It is, therefore, one of the more specific objects of our invention to obviate the detrimental effects of faulty spots in a protective carbide coating on a body of carbon and to increase the electric conductance of the protective coatmg.

To this end, and in accordance with a feature of our invention, the coating is formed of a refractory metal carbide layer anchored in the carbon body, and a covering layer consisting of high-melting metals, or alloys of metals, from the a portion of each of the fourth to sixth groups of the periodic system of elements, the shaped main body of porous carbon or the like carbonaceous substance, the intermediate refractory carbide layer and the metallic cover layer being intimately bonded and merged together to form a single, integral structure.

We have found that the saturated carbides of titanium, zirconium, silicon, chromium and molybdenum, or mixtures thereof are particularly Well suitable for the inter mediate carbide layer. Titanium carbide, zirconium carbide and silicon carbide are preferentially applicable in many cases.

The metal, or main metal component of the electrically conductive cover layer may consist of one or more of titanium, zirconium, silicon, chromium and molybdenum, either in form of the metal itself or in form of an alloy or electrically conducting compound. The metal or main metal component of the cover layer may differ from the carbide-forming metal of the intermediate layer, but it may also be identical with the carbide-forming metal as will more fully appear hereinafter.

According to another feature of the invention, the metallic cover layer as well as the underlying carbide layer may aditionally contain other metallically conductring compounds of the metals of the a groups from IVa to Via of the periodic system with nitrogen, beryllium, boron, aluminum, silicon or phosphorus. Examples of such additional compounds are Tisi TiN, Cr Si.

The cover layer, instead of consisting of the high-melting metals or alloys above specified, may also be formed of metallically conducting compounds of such metals. Suitable compounds are those formed by the particular metals with the elements of the last-mentioned group, namely N, Be, B, Al, Si or P. Preferably used are silicides of the particular metal, such as TiSi Generally, the metallic elements throughout the stratified coating, namely the metals to be used in form of a carbide in the intermediate layer and in form of the metal, alloy or the above-mentioned compounds in the outer layer, are those that form stable and metallically conducting carbides in order to secure a fast-adhering bond between these carbides with the main substance of the electrode even under maximum changes in temperature occurring during the intended high-temperature use.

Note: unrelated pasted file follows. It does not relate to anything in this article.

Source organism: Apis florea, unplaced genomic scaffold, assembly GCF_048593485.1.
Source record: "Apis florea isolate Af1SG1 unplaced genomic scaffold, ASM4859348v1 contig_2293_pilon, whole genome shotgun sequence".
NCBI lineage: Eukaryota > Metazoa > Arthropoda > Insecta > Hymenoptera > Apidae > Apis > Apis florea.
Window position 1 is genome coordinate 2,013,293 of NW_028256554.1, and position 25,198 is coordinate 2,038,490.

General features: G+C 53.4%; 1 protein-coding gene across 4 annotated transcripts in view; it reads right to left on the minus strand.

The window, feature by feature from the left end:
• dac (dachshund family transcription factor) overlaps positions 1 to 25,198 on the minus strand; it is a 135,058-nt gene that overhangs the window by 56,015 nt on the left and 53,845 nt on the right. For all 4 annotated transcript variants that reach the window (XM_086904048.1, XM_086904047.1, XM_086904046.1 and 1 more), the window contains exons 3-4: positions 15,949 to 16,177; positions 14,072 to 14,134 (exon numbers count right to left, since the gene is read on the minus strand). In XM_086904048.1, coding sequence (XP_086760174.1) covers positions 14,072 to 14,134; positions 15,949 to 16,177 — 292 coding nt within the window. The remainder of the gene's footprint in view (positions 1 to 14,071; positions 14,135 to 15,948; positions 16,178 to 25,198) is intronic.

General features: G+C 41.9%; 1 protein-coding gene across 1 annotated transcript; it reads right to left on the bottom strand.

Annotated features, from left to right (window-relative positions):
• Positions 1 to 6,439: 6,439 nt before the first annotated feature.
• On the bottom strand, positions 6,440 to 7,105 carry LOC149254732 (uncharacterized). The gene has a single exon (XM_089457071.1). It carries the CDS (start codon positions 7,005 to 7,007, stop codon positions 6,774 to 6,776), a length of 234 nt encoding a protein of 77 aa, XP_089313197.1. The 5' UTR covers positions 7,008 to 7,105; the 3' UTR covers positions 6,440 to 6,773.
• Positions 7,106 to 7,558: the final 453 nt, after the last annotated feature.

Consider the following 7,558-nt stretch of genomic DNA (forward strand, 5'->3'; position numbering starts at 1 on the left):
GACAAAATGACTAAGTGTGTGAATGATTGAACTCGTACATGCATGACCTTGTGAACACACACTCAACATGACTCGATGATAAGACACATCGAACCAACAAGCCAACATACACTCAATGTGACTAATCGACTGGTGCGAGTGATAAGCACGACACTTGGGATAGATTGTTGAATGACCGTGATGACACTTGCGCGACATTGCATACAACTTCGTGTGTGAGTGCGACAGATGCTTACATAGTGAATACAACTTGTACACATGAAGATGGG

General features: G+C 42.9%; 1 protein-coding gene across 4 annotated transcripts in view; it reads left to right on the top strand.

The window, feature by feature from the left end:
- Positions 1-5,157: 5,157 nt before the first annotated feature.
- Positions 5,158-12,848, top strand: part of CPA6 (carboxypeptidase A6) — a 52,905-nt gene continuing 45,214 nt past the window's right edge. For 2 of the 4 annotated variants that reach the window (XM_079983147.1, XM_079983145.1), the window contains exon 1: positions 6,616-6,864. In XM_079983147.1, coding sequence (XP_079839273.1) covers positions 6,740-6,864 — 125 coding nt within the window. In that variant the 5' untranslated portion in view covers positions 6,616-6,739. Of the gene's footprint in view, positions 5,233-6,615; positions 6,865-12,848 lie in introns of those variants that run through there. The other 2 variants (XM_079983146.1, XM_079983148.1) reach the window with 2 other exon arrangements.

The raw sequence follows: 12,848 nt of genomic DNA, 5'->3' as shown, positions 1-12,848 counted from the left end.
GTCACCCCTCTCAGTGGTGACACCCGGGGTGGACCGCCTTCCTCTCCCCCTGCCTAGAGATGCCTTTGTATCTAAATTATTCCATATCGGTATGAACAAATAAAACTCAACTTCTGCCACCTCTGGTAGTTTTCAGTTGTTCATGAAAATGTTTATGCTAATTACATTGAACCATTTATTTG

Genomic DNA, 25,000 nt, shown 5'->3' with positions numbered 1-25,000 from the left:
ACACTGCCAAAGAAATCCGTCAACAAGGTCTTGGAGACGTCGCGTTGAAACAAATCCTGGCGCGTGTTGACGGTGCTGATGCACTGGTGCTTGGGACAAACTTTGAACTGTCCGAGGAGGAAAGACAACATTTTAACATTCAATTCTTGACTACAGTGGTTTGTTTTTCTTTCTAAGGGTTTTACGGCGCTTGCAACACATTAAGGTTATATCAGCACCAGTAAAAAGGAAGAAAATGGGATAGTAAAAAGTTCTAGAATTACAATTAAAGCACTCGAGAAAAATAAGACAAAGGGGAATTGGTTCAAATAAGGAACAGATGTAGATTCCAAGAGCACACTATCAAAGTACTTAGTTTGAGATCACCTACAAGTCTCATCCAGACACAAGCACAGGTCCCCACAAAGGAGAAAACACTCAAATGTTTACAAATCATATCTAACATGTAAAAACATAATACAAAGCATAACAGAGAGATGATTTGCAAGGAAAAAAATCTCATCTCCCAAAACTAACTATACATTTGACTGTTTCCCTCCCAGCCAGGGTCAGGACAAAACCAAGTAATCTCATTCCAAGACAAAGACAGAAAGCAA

It has been found particularly favorable to embed and distribute in the metallic cover layer such hard and highly refractory materials as carbides, nitrides, silicides or borides in order to prevent grain coarsening of the metal layer when being deposited, wihch coarsening would tend to make the cover layer scale off.

The carbides of the intermediate layer adhere particularly well to the surface of the carbon body because they form with the carbon substance the carbide of the particular metal that can be deposited upon the carbon body. For this reason it is essential that the intermediate layer consist of a carbide which is well anchored in the porous carbon structure of the body. The outer metal layer adheres to such an intermediate carbide layer more readily and more firmly than to the carbon body itself because a metal carbide is wetted by liquefied metal to a greater extent than the carbon substance. This explains why a stratified coating according to the invention exhibits a particularly firm and reliable connection with the main body of the electrode and is not affected by high temperatures nearly up to the melting point of the metal carbide and metal being used. The stratified coating is further distinguished by high electric conductivity and is particularly dense so that no oxidizing atmosphere can reach the carbon at temperatures up to near the melting point of the protective coating.

Various methods of forming the carbide intermediate layer and the metallically conducting cover layer on a molded or extruded carbon body will be described below with reference to specific examples. In principle, two different ways are available. One way is to produce the carbide layer directly upon the porous carbon body by first depositing a metal on the carbon and then subjecting the carbon to incandescent reaction temperature, thus producing the carbide directly in contact with the carbon body. The other way is to start from a metal carbide and to deposit it on the shaped carbon body, for example in form of a paste, and to subsequently bond the carbide to the carbon body by processing at incandescent temperature.